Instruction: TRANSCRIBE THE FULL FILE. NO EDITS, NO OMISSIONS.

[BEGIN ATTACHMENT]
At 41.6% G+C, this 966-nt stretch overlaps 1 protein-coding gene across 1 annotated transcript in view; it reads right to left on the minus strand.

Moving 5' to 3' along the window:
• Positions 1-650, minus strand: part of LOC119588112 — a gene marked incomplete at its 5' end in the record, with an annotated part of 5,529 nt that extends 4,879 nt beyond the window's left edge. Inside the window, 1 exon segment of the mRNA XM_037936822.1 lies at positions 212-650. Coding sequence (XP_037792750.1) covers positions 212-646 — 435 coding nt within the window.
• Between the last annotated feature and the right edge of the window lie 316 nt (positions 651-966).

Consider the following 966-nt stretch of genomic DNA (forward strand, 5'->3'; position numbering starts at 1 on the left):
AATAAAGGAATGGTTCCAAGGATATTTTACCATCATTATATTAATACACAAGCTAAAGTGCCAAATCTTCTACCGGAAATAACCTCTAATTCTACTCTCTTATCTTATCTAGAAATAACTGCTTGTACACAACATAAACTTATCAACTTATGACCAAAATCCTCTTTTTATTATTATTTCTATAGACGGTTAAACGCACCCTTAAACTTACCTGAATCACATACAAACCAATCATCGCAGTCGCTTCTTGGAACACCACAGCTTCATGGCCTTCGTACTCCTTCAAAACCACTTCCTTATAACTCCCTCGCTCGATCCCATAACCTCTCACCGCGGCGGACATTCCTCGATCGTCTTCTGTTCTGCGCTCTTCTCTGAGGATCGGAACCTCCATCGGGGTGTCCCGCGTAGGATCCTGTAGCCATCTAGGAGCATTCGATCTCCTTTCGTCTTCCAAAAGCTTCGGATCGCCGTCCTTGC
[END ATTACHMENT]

At 41.6% G+C, this 966-nt stretch overlaps 1 protein-coding gene across 1 annotated transcript in view; it reads right to left on the minus strand.

Moving 5' to 3' along the window:
• Positions 1-650, minus strand: part of LOC119588112 — a gene marked incomplete at its 5' end in the record, with an annotated part of 5,529 nt that extends 4,879 nt beyond the window's left edge. Inside the window, 1 exon segment of the mRNA XM_037936822.1 lies at positions 212-650. Coding sequence (XP_037792750.1) covers positions 212-646 — 435 coding nt within the window.
• Between the last annotated feature and the right edge of the window lie 316 nt (positions 651-966).

Consider the following 966-nt stretch of genomic DNA (forward strand, 5'->3'; position numbering starts at 1 on the left):
AATAAAGGAATGGTTCCAAGGATATTTTACCATCATTATATTAATACACAAGCTAAAGTGCCAAATCTTCTACCGGAAATAACCTCTAATTCTACTCTCTTATCTTATCTAGAAATAACTGCTTGTACACAACATAAACTTATCAACTTATGACCAAAATCCTCTTTTTATTATTATTTCTATAGACGGTTAAACGCACCCTTAAACTTACCTGAATCACATACAAACCAATCATCGCAGTCGCTTCTTGGAACACCACAGCTTCATGGCCTTCGTACTCCTTCAAAACCACTTCCTTATAACTCCCTCGCTCGATCCCATAACCTCTCACCGCGGCGGACATTCCTCGATCGTCTTCTGTTCTGCGCTCTTCTCTGAGGATCGGAACCTCCATCGGGGTGTCCCGCGTAGGATCCTGTAGCCATCTAGGAGCATTCGATCTCCTTTCGTCTTCCAAAAGCTTCGGATCGCCGTCCTTGC